|ROBERT WAYNE HAMBY,|
Plaintiff Robert Wayne Hamby, an Oklahoma state inmate appearing pro se, brought this 42 U.S.C. § 1983 action against various prison officials, alleging that those officials (1) violated the Eighth Amendment by failing to protect him from attacks by other inmates and (2) violated his due process rights by arbitrarily taking away 832 of his earned credits. The magistrate judge recommended dismissing the complaint without prejudice based on Plaintiff's failure to exhaust his administrative remedies. The district court adopted that recommendation and dismissed the action without prejudice, but ordered the Department of Corrections to permit Plaintiff to file an administrative grievance out-of-time, and further ordered Plaintiff to submit that grievance within 30 days. Plaintiff then filed this appeal.
"We review de novo the district court's finding of failure to exhaust administrative remedies." Jernigan v. Stuchell, 304 F.3d 1030, 1032 (10th Cir. 2002). The Prison Litigation Reform Act (PLRA), 42 U.S.C. § 1997e(a), requires a prisoner to exhaust "available" administrative remedies before filing an action with respect to prison conditions under § 1983. Jernigan, 304 F.3d at 1032. "An inmate who begins the grievance process but does not complete it is barred from pursuing a § 1983 claim under PLRA for failure to exhaust his administrative remedies." Id.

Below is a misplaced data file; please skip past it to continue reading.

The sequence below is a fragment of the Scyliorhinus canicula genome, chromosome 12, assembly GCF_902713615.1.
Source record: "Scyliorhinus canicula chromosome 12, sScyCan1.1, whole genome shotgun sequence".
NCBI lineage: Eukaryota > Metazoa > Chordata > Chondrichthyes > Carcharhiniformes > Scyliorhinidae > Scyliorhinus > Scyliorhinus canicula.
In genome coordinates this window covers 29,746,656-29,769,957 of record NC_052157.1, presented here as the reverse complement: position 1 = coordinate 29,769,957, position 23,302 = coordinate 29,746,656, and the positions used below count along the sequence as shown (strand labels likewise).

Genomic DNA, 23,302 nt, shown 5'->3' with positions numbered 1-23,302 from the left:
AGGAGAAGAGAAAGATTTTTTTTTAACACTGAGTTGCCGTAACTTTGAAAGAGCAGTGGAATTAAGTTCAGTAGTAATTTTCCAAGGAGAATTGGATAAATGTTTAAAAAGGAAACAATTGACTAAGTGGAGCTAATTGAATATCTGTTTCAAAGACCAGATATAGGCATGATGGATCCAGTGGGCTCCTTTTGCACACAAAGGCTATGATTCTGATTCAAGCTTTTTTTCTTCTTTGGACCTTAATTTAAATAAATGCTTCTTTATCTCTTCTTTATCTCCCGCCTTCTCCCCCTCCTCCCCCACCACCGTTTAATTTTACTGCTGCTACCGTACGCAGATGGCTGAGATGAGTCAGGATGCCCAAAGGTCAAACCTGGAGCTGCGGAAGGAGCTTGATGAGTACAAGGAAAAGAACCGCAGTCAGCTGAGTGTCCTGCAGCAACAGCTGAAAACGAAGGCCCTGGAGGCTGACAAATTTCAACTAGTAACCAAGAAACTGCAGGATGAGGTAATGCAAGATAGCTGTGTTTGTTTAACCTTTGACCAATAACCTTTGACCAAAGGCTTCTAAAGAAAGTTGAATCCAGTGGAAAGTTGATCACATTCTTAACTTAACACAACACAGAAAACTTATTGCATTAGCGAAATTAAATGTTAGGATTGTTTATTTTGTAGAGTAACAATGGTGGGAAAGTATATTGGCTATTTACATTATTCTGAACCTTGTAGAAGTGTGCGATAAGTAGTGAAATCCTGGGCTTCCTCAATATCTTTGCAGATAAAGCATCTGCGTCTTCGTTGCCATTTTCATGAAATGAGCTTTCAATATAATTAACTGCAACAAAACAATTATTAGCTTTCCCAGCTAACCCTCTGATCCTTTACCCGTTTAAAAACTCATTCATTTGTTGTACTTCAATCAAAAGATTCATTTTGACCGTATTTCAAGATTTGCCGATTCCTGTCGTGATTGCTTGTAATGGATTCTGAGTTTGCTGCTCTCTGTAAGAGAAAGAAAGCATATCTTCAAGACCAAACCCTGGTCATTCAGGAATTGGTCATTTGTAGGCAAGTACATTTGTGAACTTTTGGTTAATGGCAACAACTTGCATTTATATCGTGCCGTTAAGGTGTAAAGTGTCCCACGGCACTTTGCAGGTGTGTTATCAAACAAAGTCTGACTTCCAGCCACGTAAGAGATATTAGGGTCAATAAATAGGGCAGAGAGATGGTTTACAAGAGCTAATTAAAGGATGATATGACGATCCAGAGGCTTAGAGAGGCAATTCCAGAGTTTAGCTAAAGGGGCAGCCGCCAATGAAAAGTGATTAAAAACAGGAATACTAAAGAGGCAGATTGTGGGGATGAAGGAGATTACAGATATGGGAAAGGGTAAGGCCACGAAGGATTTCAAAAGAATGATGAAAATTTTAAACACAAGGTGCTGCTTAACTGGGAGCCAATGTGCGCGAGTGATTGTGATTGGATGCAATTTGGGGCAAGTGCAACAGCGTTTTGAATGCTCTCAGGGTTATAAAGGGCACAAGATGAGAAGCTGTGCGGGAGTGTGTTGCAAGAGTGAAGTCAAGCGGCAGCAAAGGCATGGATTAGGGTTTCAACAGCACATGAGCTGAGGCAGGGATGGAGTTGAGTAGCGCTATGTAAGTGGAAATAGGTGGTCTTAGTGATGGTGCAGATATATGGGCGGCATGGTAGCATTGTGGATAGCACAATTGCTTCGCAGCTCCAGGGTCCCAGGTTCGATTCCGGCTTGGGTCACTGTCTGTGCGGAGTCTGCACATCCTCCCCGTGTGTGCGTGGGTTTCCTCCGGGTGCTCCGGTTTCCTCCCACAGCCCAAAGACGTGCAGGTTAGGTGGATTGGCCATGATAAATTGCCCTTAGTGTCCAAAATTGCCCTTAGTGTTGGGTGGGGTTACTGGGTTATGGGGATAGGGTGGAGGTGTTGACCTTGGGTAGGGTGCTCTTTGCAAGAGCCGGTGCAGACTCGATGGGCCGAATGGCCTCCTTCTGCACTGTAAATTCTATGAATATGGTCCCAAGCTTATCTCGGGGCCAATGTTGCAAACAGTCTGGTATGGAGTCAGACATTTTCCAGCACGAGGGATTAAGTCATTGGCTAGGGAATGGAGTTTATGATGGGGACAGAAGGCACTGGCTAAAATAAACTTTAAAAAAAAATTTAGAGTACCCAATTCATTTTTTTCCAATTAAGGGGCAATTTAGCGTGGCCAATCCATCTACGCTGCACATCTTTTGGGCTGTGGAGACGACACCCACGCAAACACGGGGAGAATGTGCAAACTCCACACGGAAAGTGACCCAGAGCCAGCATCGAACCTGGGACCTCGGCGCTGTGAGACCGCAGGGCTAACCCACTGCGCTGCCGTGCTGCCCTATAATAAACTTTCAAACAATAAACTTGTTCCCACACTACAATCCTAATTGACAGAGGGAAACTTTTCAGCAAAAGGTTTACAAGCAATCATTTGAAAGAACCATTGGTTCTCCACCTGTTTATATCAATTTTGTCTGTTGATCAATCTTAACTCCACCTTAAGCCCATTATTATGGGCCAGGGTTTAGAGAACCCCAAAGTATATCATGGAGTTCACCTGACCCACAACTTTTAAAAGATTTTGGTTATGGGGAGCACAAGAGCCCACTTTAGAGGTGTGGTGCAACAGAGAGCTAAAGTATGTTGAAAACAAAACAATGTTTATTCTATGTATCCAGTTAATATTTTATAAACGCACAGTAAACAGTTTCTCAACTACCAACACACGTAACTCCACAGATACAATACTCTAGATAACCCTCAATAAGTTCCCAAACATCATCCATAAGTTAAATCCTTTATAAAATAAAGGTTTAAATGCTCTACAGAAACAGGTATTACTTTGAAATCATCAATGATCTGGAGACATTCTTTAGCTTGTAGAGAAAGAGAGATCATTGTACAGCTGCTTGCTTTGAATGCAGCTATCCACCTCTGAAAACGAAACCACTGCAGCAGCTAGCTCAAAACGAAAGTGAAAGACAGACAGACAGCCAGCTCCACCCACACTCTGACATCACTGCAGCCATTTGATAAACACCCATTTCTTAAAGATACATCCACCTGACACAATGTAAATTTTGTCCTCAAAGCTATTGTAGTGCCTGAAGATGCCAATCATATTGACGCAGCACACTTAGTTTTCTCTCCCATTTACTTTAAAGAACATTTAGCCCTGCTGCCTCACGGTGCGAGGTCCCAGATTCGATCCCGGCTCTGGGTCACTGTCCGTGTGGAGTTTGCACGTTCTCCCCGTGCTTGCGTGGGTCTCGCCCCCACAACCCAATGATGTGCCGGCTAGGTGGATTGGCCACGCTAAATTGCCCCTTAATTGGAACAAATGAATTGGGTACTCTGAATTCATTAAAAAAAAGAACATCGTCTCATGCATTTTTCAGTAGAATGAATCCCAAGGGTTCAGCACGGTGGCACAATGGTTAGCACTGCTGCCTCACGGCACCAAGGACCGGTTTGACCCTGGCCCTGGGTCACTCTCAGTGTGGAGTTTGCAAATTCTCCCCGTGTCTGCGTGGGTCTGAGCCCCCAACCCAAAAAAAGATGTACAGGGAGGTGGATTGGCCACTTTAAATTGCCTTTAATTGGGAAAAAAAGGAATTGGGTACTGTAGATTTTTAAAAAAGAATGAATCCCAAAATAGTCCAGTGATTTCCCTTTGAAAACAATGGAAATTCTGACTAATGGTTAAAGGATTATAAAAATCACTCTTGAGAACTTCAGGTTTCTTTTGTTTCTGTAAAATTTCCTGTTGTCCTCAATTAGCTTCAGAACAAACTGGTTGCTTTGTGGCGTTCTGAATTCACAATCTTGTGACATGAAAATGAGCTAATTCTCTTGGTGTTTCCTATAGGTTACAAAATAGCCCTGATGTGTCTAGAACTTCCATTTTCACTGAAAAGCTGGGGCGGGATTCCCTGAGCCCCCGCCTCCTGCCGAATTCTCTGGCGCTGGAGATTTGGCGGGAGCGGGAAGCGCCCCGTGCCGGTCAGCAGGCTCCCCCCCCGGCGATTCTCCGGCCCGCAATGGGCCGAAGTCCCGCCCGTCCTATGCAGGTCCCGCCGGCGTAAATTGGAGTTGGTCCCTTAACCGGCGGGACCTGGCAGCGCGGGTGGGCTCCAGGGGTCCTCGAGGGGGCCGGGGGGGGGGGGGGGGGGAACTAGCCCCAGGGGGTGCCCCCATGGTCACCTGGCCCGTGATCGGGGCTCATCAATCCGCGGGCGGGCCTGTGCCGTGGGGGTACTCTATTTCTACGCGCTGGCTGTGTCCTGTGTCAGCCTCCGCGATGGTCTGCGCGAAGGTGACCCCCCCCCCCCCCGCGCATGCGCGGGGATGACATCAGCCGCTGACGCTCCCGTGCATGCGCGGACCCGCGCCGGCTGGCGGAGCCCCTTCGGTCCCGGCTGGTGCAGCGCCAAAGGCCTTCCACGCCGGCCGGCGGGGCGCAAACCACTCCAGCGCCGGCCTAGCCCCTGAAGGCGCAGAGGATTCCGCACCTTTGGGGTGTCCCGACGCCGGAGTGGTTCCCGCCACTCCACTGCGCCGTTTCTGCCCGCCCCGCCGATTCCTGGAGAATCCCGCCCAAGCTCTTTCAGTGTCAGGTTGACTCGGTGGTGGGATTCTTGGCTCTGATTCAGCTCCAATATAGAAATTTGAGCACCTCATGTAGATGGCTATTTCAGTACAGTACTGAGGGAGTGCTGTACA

Apparently, Plaintiff does not dispute that he has not exhausted those remedies, but argues that he should not be required to exhaust because (1) exhaustion would be futile since the time for filing his grievance had expired; (2) he does not believe that prison officials will effectively assist him during the grievance process; and (3) his case involves an "emergency situation" which must be addressed as soon as possible.
We disagree. The Supreme Court has declined to read "futility or other exceptions" into the PLRA's exhaustion requirement. See Booth v. Churner, 532 U.S. 731, 741 & n.6 (2001). "Congress ha[s] eliminated both discretion to dispense with administrative exhaustion and the condition that it be 'plain, speedy, and effective.'" Jernigan, 304 F.3d at 1032 (quoting Booth, 532 U.S. at 739). Moreover, Plaintiff "may not successfully argue that he had exhausted his administrative remedies by, in essence, failing to employ them and since he may now be time barred from pursuing them, they are exhausted by default." Id. at 1033. This proposition has particular force where, as here, the district court granted extra time to pursue administrative remedies. Finally, we note that the Department of Corrections' grievance policy provides for an emergency grievance procedure.
Accordingly, for substantially the same reasons set forth in the magistrate judge's recommendation dated April 30, 2002, and the district court's order dated July 29, 2002, we AFFIRM the judgment of the district court.
Entered for the Court
Harris L Hartz